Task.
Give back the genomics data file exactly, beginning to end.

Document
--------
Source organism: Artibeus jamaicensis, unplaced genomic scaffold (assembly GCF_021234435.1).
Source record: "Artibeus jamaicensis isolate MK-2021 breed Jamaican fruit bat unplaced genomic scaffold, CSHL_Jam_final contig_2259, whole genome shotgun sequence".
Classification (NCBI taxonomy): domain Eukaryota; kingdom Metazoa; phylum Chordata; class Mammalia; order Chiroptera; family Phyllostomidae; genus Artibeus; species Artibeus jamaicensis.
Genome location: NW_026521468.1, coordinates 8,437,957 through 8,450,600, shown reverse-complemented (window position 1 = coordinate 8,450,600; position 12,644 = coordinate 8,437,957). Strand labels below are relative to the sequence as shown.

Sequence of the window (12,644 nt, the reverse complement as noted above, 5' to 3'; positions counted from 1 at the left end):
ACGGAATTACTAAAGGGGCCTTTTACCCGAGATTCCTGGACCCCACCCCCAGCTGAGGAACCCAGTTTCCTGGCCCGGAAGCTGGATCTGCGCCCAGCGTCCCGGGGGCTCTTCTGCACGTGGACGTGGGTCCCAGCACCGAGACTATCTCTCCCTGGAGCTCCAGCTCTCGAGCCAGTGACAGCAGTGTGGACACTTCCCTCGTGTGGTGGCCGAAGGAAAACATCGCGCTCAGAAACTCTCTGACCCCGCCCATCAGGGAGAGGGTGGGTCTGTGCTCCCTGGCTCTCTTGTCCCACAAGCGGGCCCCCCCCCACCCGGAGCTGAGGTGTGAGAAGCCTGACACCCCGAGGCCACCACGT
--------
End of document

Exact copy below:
Source organism: Artibeus jamaicensis, unplaced genomic scaffold (assembly GCF_021234435.1).
Source record: "Artibeus jamaicensis isolate MK-2021 breed Jamaican fruit bat unplaced genomic scaffold, CSHL_Jam_final contig_2259, whole genome shotgun sequence".
Classification (NCBI taxonomy): domain Eukaryota; kingdom Metazoa; phylum Chordata; class Mammalia; order Chiroptera; family Phyllostomidae; genus Artibeus; species Artibeus jamaicensis.
Genome location: NW_026521468.1, coordinates 8,437,957 through 8,450,600, shown reverse-complemented (window position 1 = coordinate 8,450,600; position 12,644 = coordinate 8,437,957). Strand labels below are relative to the sequence as shown.

Sequence of the window (12,644 nt, the reverse complement as noted above, 5' to 3'; positions counted from 1 at the left end):
ACGGAATTACTAAAGGGGCCTTTTACCCGAGATTCCTGGACCCCACCCCCAGCTGAGGAACCCAGTTTCCTGGCCCGGAAGCTGGATCTGCGCCCAGCGTCCCGGGGGCTCTTCTGCACGTGGACGTGGGTCCCAGCACCGAGACTATCTCTCCCTGGAGCTCCAGCTCTCGAGCCAGTGACAGCAGTGTGGACACTTCCCTCGTGTGGTGGCCGAAGGAAAACATCGCGCTCAGAAACTCTCTGACCCCGCCCATCAGGGAGAGGGTGGGTCTGTGCTCCCTGGCTCTCTTGTCCCACAAGCGGGCCCCCCCCCACCCGGAGCTGAGGTGTGAGAAGCCTGACACCCCGAGGCCACCACGT